Diffusion tensor imaging of somatosensory tract in cervical spondylotic myelopathy and its link with electrophysiological evaluation

Chunyi Wen, Jiao Long Cui, Kin Cheung Mak, Keith D.K. Luk, Yong Hu

Research output: Journal article publicationJournal articleAcademic researchpeer-review

40 Citations (Scopus)


Background and context Abnormal somatosensory evoked potential (SEP) (ie, prolonged latency) has been associated with poor surgical prognosis of cervical spondylotic myelopathy (CSM). Purpose To further characterize the extent of microstructural damage to the somatosensory tract in CSM patients using diffusion tensor imaging (DTI). Study design/setting Retrospective study. Patient sample A total of 40 volunteers (25 healthy subjects and 15 CSM patients). Outcome measures Clinical, electrophysiological, and radiological evaluations were performed using the modified Japanese Orthopedic Association (mJOA) scoring system, SEP, and cord compression ratio in anatomic magnetic resonance (MR) images, respectively. Axial diffusion MR images were taken using a pulsed gradient, spin-echo-echo-planar imaging sequence with a 3-T MR system. The diffusion indices in different regions of the spinal cord were measured. Methods Comparison of diffusion indices among healthy and myelopathic spinal cord with intact and impaired SEP responses were performed using one-way analysis of variance. Results In healthy subjects, fractional anisotropy (FA) values were higher in the dorsal (0.73±0.11) and lateral columns (0.72±0.13) than in the ventral column of white matter (0.58±0.10) (eg, at C4/5) (p<.05). FA was dramatically dropped in the dorsal (0.54±0.16) and lateral columns (0.51±0.13) with little change in the ventral column (0.48±0.15) at the compressive lesions in CSM patients. There were no significant differences in the mJOA scores or cord compression ratios between CSM patients with or without abnormal SEP. However, patients with abnormal SEP showed an FA decrease in the dorsal column cephalic to the lesion (0.56±0.06) (ie, at C1/2, compared with healthy subjects [0.66±0.02]), but the same decrease was not observed for those without a SEP abnormality (0.67±0.02). Conclusion Spinal tracts were not uniformly affected in the myelopathic cervical cord. Changes in diffusion indices could delineate focal or extensive myelopathic lesions in CSM, which could account for abnormal SEP. DTI analysis of spinal tracts might provide additional information not available from conventional diagnostic tools for prognosis of CSM.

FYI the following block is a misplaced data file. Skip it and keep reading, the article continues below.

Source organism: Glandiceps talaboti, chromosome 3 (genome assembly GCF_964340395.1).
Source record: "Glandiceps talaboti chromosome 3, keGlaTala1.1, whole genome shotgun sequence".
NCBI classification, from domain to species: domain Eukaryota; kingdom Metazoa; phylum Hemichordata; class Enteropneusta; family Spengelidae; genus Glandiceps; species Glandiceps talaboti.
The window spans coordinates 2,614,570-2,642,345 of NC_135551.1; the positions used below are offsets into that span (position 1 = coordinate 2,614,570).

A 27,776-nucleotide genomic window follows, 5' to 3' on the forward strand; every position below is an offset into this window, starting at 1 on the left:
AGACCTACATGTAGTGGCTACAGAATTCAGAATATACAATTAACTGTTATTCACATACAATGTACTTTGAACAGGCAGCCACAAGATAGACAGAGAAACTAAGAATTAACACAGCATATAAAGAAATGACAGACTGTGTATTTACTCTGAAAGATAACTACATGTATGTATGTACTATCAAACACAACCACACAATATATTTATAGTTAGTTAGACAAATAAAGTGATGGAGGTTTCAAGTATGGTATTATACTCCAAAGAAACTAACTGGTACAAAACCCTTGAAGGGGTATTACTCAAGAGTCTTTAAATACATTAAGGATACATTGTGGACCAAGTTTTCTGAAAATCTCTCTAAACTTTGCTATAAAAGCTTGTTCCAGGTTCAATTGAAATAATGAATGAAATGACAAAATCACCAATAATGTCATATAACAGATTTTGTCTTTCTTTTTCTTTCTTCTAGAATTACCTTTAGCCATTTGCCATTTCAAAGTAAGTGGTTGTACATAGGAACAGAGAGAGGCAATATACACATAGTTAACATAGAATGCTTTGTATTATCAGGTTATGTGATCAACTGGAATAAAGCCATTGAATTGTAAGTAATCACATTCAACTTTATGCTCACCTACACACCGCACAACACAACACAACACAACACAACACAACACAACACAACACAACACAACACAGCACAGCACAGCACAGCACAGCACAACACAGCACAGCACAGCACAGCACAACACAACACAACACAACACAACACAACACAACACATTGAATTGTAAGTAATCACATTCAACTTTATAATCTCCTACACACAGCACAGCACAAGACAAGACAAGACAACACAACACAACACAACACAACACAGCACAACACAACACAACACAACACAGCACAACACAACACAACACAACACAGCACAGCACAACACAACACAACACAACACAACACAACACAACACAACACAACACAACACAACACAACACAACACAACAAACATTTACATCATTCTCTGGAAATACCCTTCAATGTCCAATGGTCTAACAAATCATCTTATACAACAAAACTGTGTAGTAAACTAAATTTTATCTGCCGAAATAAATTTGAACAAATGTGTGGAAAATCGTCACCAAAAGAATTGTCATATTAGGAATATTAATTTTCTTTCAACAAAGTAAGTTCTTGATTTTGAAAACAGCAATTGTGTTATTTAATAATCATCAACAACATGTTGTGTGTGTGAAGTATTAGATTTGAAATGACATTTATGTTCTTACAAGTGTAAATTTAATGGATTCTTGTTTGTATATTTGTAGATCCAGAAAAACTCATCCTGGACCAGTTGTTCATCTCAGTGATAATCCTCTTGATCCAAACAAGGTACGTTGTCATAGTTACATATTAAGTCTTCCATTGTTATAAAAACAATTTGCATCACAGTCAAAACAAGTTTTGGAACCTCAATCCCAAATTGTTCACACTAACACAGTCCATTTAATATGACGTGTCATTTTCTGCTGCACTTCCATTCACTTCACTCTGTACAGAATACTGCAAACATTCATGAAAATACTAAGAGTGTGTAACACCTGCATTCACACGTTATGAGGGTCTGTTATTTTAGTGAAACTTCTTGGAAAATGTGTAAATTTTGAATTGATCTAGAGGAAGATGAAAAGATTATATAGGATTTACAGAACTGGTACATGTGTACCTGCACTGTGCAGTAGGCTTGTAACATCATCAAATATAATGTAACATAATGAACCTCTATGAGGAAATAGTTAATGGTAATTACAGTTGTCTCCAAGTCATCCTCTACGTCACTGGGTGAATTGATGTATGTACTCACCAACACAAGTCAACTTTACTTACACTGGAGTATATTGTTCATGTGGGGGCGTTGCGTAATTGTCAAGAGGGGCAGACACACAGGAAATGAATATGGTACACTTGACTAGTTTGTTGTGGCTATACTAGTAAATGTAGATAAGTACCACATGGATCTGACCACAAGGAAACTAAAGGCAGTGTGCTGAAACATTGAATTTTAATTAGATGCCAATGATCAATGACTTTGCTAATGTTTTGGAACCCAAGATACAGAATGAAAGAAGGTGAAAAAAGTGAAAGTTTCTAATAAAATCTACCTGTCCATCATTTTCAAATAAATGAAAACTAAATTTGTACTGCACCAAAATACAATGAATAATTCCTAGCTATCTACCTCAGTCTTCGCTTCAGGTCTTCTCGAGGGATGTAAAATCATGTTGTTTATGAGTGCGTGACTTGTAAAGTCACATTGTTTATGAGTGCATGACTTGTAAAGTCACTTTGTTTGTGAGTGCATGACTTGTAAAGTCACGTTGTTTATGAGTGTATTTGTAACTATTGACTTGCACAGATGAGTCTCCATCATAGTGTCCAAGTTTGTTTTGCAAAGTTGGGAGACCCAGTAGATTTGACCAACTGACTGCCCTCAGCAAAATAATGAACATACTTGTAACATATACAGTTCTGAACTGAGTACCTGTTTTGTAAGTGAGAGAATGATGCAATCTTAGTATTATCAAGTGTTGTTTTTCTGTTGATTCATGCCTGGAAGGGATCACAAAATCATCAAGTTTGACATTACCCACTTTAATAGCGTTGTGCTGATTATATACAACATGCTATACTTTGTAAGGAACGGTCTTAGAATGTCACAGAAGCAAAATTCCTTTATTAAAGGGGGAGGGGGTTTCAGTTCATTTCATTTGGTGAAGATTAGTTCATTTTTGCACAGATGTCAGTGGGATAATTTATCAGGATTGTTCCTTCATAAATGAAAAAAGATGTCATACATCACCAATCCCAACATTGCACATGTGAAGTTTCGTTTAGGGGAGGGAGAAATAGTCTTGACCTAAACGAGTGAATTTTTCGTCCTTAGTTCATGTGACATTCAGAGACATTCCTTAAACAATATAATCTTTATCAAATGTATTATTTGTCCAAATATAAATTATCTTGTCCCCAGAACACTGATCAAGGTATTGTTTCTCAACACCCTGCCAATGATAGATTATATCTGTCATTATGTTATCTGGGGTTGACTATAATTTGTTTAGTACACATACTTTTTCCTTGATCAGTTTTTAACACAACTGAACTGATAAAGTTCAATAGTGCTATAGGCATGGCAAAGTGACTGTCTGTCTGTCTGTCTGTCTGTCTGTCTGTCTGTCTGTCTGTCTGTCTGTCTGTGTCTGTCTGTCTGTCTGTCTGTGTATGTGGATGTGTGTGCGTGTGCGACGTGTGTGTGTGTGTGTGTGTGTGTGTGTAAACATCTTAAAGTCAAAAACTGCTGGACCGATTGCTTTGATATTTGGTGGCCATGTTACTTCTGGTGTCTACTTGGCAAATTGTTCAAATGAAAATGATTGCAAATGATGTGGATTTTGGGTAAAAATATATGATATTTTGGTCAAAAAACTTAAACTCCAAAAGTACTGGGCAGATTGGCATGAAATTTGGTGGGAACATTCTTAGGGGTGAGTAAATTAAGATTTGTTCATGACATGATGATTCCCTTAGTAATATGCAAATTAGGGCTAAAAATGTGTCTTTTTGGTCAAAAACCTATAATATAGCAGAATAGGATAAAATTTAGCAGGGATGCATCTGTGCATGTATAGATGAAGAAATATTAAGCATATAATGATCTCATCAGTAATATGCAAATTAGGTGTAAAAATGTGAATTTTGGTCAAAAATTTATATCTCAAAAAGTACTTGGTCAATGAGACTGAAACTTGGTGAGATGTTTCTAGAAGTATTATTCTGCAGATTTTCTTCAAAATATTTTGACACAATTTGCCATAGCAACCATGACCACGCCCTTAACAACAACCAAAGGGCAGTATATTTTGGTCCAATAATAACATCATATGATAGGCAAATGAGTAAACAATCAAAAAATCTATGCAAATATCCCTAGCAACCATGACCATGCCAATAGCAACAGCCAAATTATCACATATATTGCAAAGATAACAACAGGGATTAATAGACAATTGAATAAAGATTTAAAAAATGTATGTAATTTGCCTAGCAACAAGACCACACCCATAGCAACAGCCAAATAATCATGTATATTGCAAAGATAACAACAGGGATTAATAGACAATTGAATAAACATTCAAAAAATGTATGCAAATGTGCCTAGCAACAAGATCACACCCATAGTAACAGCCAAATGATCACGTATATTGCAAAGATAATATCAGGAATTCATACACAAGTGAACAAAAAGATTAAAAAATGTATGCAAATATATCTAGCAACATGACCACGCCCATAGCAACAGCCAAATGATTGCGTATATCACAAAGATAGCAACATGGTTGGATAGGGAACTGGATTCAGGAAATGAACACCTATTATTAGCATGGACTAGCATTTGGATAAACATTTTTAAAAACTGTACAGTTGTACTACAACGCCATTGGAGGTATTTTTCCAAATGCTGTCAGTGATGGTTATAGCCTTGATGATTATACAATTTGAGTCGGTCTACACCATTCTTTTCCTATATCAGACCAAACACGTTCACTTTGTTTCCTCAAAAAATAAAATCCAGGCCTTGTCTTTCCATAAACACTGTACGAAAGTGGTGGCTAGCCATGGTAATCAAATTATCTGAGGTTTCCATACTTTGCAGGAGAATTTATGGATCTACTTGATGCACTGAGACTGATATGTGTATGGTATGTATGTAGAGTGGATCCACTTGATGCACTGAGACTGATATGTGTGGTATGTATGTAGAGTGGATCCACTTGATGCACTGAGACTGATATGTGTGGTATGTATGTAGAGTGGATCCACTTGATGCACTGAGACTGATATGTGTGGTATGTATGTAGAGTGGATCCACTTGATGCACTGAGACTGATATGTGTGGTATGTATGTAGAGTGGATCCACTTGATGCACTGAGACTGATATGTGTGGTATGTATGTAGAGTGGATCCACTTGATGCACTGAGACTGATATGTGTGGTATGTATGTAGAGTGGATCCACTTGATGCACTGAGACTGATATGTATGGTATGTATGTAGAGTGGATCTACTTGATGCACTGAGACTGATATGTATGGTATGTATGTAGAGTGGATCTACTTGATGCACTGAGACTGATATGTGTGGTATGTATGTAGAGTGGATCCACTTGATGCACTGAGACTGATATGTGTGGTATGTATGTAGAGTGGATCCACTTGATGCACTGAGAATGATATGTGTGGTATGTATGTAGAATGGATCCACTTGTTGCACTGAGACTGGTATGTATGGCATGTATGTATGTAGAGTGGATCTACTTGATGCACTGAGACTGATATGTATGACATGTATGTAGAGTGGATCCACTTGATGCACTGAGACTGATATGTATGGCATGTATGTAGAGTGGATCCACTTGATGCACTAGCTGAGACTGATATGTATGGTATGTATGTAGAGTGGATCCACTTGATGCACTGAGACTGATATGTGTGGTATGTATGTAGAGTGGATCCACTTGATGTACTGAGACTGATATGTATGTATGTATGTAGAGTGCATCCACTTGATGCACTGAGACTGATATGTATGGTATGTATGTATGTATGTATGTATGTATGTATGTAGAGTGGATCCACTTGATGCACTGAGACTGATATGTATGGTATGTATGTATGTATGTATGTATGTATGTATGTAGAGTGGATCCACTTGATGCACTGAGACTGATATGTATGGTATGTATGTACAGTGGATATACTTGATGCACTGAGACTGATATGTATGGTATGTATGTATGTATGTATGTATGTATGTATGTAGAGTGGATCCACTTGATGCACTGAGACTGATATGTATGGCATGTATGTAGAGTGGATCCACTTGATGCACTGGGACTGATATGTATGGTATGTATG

Original languageEnglish
Pages (from-to)1493-1500
Number of pages8
JournalSpine Journal
Issue number8
Publication statusPublished - 1 Aug 2014
Externally publishedYes


  • Cervical spondylotic myelopathy
  • Diffusion tensor imaging
  • Fractional anisotropy
  • Microstructure
  • Spinal cord

ASJC Scopus subject areas

  • Surgery
  • Clinical Neurology


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